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Quantum Dots Revolutionize Temperature Sensing

In an article recently published in the journal Nanomaterials, researchers fabricated glass ceramics containing lead sulfide (PbS) quantum dots (QDs) and evaluated their feasibility for temperature sensing by investigating the PbS glass ceramics’ temperature-dependent luminescence properties at high temperatures.

Quantum Dots Revolutionize Temperature Sensing
(a) XRD patterns of precursor glass, GCs and JCPDS Cards No: 02-0669 (PbS); (b) transmission spectra of glass and GCs; (c) TEM and (d) HR-TEM images of GC heat-treated at 500 °C for 10 h; the inset is an enlarged image of (d) containing only one crystal particle. Image Credit:

Fluorescent Temperature Sensor Advantages

The response rates of commonly used commercial temperature sensors, such as liquid-filled thermometers and thermistors, are relatively slow because they require heat transfer to reach equilibrium. This delay impedes their effectiveness for real-time temperature detection.

In contrast, fluorescent temperature sensors offer a promising alternative. They are easy to fabricate, suitable for real-time temperature sensing, and capable of providing continuous and precise measurements through the monitoring of temperature-dependent fluorescence spectra. The performance of these sensors largely depends on the luminescent centers and the materials that host them.

Glass-ceramic, a composite material that incorporates specific nanocrystals and various glass phases, is an excellent candidate for luminescent material due to the high optical transmittance of glass and the efficient luminescence of the crystals.

However, while various rare-earth-ion-doped glass ceramics have been explored for their luminescent properties in temperature detection, inaccuracies in the luminescence spectrum intensity often arise due to disparities in the photoelectric detector's response. This issue underscores the need for ongoing research into new glass ceramic materials to enhance the capabilities of fluorescent sensors.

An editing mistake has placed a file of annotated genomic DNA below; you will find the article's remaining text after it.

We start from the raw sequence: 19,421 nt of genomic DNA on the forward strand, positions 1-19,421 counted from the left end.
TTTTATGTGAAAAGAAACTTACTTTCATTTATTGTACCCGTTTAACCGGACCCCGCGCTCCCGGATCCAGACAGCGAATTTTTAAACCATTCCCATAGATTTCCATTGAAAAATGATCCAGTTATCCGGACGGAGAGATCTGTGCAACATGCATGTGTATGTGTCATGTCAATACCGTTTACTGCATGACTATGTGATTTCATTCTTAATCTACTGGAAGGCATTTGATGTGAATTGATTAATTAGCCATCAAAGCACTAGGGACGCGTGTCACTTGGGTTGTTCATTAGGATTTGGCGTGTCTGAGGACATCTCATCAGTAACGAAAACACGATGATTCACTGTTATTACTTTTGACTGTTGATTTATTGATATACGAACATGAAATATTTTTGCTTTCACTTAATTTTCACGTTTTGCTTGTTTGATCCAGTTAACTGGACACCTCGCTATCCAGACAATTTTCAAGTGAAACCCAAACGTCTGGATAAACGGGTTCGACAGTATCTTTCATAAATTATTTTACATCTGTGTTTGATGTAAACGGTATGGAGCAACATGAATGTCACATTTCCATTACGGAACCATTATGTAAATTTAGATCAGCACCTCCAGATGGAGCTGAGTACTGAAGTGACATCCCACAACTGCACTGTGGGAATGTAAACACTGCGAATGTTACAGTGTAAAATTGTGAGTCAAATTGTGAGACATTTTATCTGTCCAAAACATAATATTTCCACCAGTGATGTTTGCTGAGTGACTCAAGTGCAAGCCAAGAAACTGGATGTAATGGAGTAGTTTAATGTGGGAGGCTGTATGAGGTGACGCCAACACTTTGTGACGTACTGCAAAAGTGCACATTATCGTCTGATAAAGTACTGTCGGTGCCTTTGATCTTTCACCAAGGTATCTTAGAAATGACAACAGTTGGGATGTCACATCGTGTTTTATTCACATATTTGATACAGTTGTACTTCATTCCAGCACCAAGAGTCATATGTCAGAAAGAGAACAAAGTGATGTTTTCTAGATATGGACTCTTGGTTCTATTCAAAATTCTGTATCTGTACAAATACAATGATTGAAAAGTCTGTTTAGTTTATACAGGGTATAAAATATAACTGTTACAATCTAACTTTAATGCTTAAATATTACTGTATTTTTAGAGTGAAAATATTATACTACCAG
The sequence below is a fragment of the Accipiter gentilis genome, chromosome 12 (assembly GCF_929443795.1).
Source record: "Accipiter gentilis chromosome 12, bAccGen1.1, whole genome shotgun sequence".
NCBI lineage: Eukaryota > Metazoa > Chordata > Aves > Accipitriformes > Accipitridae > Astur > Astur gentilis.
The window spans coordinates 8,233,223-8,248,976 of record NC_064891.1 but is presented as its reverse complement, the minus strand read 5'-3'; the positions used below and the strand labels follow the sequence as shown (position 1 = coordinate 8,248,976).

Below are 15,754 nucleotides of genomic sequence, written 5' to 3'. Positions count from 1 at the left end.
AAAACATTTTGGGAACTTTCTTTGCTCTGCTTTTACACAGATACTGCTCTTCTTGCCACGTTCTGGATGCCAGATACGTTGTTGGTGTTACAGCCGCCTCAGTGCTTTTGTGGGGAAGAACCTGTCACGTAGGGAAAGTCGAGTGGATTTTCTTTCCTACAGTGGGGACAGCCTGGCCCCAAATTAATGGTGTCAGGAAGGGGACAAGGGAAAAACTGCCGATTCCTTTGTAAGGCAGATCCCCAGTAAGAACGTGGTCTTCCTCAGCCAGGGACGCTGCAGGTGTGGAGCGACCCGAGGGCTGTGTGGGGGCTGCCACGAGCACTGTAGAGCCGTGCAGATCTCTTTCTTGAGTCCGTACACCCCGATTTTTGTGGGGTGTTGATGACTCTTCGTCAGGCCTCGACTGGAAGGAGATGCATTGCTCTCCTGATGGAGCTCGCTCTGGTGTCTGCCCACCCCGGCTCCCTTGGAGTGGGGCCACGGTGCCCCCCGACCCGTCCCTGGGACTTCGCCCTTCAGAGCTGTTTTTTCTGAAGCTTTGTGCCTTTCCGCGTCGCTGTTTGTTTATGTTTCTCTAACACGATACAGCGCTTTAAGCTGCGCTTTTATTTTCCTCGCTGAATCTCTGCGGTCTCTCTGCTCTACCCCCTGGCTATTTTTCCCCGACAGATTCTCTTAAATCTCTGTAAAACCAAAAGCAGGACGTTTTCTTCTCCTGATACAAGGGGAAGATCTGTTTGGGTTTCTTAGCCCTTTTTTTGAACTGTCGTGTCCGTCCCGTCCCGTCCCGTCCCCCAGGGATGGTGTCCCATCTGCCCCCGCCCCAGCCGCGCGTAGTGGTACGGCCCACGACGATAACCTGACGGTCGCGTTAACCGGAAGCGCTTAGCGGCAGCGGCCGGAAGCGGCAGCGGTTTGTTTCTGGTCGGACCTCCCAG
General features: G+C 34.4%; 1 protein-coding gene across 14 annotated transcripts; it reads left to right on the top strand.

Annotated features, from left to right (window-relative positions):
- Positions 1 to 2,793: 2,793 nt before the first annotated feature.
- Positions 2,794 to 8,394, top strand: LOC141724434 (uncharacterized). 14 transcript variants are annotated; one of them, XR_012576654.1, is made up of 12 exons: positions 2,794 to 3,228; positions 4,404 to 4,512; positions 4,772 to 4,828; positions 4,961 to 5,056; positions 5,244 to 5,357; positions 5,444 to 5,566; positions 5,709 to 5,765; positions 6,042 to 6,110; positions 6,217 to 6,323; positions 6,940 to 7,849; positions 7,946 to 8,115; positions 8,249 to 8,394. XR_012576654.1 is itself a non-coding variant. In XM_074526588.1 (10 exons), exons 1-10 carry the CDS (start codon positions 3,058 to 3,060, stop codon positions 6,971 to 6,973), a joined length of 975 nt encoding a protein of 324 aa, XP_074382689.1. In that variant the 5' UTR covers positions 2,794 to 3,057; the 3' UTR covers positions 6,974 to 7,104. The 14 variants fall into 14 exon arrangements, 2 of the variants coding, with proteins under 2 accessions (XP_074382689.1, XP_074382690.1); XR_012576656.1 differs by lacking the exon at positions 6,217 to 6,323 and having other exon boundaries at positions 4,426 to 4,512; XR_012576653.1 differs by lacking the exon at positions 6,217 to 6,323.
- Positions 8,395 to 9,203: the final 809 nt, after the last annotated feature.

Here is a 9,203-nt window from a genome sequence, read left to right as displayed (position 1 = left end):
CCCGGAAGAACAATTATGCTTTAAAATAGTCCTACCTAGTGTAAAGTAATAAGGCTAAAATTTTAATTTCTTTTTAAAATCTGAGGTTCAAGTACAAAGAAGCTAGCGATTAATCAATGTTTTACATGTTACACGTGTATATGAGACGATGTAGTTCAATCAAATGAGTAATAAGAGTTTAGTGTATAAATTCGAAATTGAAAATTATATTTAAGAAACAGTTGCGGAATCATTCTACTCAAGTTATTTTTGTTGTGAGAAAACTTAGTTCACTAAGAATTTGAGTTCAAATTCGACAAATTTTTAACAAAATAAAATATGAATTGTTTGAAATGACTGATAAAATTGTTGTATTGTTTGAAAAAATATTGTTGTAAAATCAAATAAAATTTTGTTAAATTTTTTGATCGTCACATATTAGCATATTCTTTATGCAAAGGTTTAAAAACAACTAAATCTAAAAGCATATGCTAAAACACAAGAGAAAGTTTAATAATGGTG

Importance of PbS QDs

Semiconductor QDs are well-suited for temperature detection due to observed shifts in their emission spectra—specifically blue shifts and red shifts—with changes in test temperature. PbS QDs, in particular, exhibit tunable emissions in the near- to middle-infrared regions, facilitated by a robust quantum confinement effect and a narrow bandgap. Furthermore, PbS QDs can be precisely precipitated within glass to create glass ceramics, enhancing their utility in temperature sensing. This capability arises from the modulation of the QDs' bandgaps through temperature adjustments, demonstrating their feasibility for such applications.

Additionally, PbS QD glass ceramics are integral in the production of optical fibers, opening significant avenues for the development of innovative fluorescent fiber temperature sensors. Research has primarily focused on the PbS QDs' photothermal properties at low temperatures, ranging from 0 K to room temperature, underlining their potential in diverse sensing environments.

The Study

In this study, researchers prepared glass ceramics embedded with PbS QDs to explore their utility in temperature sensing, particularly examining how their luminescence properties varied with temperatures ranging from room temperature to 210°C. The PbS glass ceramic samples were synthesized using a melt-quenching method followed by heat-treatment processes. The precursor glass molar composition was 31SiO2-29B2O3-10ZnO-25Na2O-3BaO-1.0PbO-1.0ZnS.